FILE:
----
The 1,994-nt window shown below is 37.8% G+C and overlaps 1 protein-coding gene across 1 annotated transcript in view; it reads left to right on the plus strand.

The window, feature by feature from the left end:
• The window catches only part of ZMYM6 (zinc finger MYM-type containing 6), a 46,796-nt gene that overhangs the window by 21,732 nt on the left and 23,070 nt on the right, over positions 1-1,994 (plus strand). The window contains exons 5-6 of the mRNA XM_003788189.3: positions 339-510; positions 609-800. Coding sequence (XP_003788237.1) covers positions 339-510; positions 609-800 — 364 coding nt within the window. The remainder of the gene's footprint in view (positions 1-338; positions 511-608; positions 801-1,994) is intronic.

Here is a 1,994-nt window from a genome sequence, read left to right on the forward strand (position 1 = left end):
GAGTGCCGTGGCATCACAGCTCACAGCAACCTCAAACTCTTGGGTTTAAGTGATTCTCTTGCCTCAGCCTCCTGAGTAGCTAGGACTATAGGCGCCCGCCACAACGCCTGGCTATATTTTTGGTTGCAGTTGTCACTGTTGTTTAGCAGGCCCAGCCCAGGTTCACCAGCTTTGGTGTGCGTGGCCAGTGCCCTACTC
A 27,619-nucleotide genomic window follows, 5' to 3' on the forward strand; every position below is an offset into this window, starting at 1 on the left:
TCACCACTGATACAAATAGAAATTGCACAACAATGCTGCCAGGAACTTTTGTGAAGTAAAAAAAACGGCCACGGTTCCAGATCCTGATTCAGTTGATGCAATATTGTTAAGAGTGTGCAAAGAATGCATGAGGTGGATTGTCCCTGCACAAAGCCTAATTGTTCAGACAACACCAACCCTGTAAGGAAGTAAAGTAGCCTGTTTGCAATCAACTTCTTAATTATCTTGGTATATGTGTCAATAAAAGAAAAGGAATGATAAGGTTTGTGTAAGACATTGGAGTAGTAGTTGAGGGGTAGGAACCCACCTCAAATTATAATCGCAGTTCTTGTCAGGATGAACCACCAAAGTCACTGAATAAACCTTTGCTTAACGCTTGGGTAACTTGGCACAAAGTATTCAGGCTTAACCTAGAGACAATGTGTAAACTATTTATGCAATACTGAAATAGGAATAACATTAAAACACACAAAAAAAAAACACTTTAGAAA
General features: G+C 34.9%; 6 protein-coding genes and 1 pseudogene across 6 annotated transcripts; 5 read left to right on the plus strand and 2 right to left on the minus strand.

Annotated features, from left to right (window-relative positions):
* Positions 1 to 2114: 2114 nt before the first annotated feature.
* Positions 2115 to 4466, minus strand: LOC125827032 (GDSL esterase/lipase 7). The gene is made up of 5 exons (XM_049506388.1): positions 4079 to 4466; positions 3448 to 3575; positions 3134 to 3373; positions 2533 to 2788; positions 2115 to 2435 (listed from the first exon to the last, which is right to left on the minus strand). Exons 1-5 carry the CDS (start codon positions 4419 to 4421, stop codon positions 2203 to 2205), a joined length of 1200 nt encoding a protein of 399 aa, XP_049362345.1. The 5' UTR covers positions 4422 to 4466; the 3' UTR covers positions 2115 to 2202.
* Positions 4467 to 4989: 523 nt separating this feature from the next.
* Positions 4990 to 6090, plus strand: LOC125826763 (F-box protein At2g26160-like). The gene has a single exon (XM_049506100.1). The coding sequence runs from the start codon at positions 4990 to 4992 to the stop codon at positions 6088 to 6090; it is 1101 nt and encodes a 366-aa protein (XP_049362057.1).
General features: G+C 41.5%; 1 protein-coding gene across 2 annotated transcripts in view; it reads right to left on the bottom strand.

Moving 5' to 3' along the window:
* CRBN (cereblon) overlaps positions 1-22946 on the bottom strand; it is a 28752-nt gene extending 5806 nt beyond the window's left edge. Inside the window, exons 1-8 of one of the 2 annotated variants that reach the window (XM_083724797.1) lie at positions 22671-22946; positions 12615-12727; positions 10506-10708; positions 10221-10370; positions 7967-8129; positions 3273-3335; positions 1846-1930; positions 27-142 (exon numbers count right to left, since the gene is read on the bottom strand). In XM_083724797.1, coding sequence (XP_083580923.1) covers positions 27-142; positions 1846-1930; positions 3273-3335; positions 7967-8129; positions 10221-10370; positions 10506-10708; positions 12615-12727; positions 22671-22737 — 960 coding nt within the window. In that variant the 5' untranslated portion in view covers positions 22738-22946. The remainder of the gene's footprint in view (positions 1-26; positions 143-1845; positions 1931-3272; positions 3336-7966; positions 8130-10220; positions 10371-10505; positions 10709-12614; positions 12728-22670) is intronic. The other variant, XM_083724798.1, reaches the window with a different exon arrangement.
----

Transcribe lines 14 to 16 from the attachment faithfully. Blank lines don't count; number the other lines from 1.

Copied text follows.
General features: G+C 41.5%; 1 protein-coding gene across 2 annotated transcripts in view; it reads right to left on the bottom strand.

Moving 5' to 3' along the window:
* CRBN (cereblon) overlaps positions 1-22946 on the bottom strand; it is a 28752-nt gene extending 5806 nt beyond the window's left edge. Inside the window, exons 1-8 of one of the 2 annotated variants that reach the window (XM_083724797.1) lie at positions 22671-22946; positions 12615-12727; positions 10506-10708; positions 10221-10370; positions 7967-8129; positions 3273-3335; positions 1846-1930; positions 27-142 (exon numbers count right to left, since the gene is read on the bottom strand). In XM_083724797.1, coding sequence (XP_083580923.1) covers positions 27-142; positions 1846-1930; positions 3273-3335; positions 7967-8129; positions 10221-10370; positions 10506-10708; positions 12615-12727; positions 22671-22737 — 960 coding nt within the window. In that variant the 5' untranslated portion in view covers positions 22738-22946. The remainder of the gene's footprint in view (positions 1-26; positions 143-1845; positions 1931-3272; positions 3336-7966; positions 8130-10220; positions 10371-10505; positions 10709-12614; positions 12728-22670) is intronic. The other variant, XM_083724798.1, reaches the window with a different exon arrangement.